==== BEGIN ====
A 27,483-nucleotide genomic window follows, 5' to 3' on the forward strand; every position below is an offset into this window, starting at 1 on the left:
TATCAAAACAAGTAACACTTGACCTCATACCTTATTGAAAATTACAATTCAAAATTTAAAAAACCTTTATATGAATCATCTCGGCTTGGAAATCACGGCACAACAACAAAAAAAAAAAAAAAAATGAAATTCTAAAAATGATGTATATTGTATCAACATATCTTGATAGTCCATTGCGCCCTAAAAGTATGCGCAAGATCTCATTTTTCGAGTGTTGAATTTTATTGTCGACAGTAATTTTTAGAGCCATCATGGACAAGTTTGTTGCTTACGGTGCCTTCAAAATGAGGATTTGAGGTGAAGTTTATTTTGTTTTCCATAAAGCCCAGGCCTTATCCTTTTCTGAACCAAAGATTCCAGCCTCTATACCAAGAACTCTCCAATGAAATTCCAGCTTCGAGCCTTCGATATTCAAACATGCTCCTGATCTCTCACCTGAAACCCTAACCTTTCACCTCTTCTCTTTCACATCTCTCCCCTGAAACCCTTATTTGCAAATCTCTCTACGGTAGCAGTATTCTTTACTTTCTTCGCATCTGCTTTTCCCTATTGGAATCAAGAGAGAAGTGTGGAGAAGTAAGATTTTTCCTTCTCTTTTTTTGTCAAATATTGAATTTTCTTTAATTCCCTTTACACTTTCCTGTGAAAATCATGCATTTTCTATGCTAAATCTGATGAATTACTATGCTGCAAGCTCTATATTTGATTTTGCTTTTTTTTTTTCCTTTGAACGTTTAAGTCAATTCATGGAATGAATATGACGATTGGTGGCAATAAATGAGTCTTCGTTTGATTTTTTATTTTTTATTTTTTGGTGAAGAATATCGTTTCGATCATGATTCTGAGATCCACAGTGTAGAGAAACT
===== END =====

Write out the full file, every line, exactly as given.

A 27,483-nucleotide genomic window follows, 5' to 3' on the forward strand; every position below is an offset into this window, starting at 1 on the left:
TATCAAAACAAGTAACACTTGACCTCATACCTTATTGAAAATTACAATTCAAAATTTAAAAAACCTTTATATGAATCATCTCGGCTTGGAAATCACGGCACAACAACAAAAAAAAAAAAAAAAATGAAATTCTAAAAATGATGTATATTGTATCAACATATCTTGATAGTCCATTGCGCCCTAAAAGTATGCGCAAGATCTCATTTTTCGAGTGTTGAATTTTATTGTCGACAGTAATTTTTAGAGCCATCATGGACAAGTTTGTTGCTTACGGTGCCTTCAAAATGAGGATTTGAGGTGAAGTTTATTTTGTTTTCCATAAAGCCCAGGCCTTATCCTTTTCTGAACCAAAGATTCCAGCCTCTATACCAAGAACTCTCCAATGAAATTCCAGCTTCGAGCCTTCGATATTCAAACATGCTCCTGATCTCTCACCTGAAACCCTAACCTTTCACCTCTTCTCTTTCACATCTCTCCCCTGAAACCCTTATTTGCAAATCTCTCTACGGTAGCAGTATTCTTTACTTTCTTCGCATCTGCTTTTCCCTATTGGAATCAAGAGAGAAGTGTGGAGAAGTAAGATTTTTCCTTCTCTTTTTTTGTCAAATATTGAATTTTCTTTAATTCCCTTTACACTTTCCTGTGAAAATCATGCATTTTCTATGCTAAATCTGATGAATTACTATGCTGCAAGCTCTATATTTGATTTTGCTTTTTTTTTTTCCTTTGAACGTTTAAGTCAATTCATGGAATGAATATGACGATTGGTGGCAATAAATGAGTCTTCGTTTGATTTTTTATTTTTTATTTTTTGGTGAAGAATATCGTTTCGATCATGATTCTGAGATCCACAGTGTAGAGAAACT